It's likely that we'll see an AWD Polestar 5 hit the road, though whether there will be a FWD like the Polestar 2 is less clear.
Polestar 5: Autonomous driving
Polestar hasn't revealed what sort of autonomous driving systems we can expect in the Polestar 5. However, we can safely assume that it will have all the same features as the cars that come before it — and possible some extras that have yet to be announced.
The Polestar 2 already offers adaptive cruise control and lane keep assist, provided you buy the $3,400 Pilot pack. Meanwhile, the Polestar 3 will come with level 3 autonomous driving capabilities, though it won't be arriving until sometime after launch. Details are still scarce but Polestar has said that this system will be for highway driving rather than for city streets.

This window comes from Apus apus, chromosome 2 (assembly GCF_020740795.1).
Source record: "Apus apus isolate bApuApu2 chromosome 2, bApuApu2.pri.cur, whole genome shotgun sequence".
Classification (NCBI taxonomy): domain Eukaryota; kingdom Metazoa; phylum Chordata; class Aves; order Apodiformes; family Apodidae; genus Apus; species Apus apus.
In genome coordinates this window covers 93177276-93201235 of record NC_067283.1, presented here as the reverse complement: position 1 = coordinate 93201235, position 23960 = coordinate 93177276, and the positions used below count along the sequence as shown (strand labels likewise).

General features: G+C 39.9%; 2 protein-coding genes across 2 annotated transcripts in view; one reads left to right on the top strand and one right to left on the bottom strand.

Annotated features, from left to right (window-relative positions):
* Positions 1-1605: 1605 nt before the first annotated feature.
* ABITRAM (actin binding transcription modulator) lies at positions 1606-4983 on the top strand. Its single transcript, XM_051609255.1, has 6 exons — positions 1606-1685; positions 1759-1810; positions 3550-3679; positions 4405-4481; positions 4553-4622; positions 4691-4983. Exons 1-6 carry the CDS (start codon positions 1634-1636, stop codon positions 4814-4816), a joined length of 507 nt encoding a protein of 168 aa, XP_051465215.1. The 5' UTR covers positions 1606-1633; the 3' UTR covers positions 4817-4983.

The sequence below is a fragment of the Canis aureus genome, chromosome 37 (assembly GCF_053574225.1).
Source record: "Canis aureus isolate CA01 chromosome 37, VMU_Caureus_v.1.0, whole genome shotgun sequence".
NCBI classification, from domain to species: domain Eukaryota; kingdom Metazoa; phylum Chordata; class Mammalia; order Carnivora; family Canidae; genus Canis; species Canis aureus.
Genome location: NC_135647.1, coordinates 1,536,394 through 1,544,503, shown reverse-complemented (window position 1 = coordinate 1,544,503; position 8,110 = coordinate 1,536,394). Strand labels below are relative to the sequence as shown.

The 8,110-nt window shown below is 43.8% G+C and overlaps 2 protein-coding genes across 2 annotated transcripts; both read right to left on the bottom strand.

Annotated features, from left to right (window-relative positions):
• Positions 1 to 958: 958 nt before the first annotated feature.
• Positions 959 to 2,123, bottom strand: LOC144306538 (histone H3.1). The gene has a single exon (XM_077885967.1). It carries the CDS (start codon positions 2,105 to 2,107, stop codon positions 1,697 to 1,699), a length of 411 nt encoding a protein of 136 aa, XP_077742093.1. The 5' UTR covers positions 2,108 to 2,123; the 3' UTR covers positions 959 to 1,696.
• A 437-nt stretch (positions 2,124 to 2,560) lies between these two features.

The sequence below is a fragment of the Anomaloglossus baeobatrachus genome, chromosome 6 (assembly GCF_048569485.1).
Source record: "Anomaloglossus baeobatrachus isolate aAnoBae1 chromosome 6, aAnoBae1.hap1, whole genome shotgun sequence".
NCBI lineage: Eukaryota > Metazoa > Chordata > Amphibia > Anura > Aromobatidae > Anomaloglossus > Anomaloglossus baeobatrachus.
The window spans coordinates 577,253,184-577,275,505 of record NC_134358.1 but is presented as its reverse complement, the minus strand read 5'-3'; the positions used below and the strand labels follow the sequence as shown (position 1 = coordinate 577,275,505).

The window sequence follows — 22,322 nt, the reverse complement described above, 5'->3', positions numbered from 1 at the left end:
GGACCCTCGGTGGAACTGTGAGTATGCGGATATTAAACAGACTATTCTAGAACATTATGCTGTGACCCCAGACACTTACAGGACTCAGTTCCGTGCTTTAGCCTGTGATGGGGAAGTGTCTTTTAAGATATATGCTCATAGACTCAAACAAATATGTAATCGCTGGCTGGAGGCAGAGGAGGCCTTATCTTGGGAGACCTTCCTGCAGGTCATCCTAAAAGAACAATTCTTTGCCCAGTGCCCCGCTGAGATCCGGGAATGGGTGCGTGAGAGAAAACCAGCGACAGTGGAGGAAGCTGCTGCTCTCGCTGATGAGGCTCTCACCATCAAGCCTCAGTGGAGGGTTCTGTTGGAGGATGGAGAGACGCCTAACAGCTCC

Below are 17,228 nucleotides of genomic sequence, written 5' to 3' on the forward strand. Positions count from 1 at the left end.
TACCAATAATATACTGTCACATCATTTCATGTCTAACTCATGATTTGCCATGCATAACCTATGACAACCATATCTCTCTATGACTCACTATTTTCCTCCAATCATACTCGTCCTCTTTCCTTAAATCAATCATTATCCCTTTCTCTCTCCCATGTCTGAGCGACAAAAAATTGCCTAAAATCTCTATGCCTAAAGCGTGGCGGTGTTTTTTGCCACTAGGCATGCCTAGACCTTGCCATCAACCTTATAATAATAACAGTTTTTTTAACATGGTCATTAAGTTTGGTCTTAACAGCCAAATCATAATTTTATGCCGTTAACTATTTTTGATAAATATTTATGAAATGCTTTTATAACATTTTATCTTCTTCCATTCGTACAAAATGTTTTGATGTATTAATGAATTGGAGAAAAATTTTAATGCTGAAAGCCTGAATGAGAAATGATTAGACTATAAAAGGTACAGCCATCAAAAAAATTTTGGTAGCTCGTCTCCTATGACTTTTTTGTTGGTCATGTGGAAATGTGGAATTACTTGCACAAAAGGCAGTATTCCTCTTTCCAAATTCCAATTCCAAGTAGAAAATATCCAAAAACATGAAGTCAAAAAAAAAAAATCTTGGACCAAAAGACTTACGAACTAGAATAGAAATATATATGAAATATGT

Meanwhile, the Polestar Precept was designed to include eye-tracking, to ensure the driver is paying attention to the road where necessary, and links Google Maps with the ADAS (Advanced Driver Assistance System). This apparently makes maneuvering safer and offers better traffic redirections.
Polestar 5: Outlook
Despite having the Polestar precept concept to fall back on, there are still a lot of unknowns where the Polestar 5 is concerned. We have an idea of what the car should look like, and a few of the features inside. But that's like putting together all the edge pieces of a jigsaw puzzle and trying to figure out what the final image looks like.
Then again, we are still in the very early stages. The Polestar 5 isn't due to arrive until 2024 at the earliest, which means we're a ways away from seeing its final form. That's assuming there are no delays, which are all too common thanks to ongoing supply-chain issues.
But from what we have seen, things are looking good, Especially on the point of exterior design.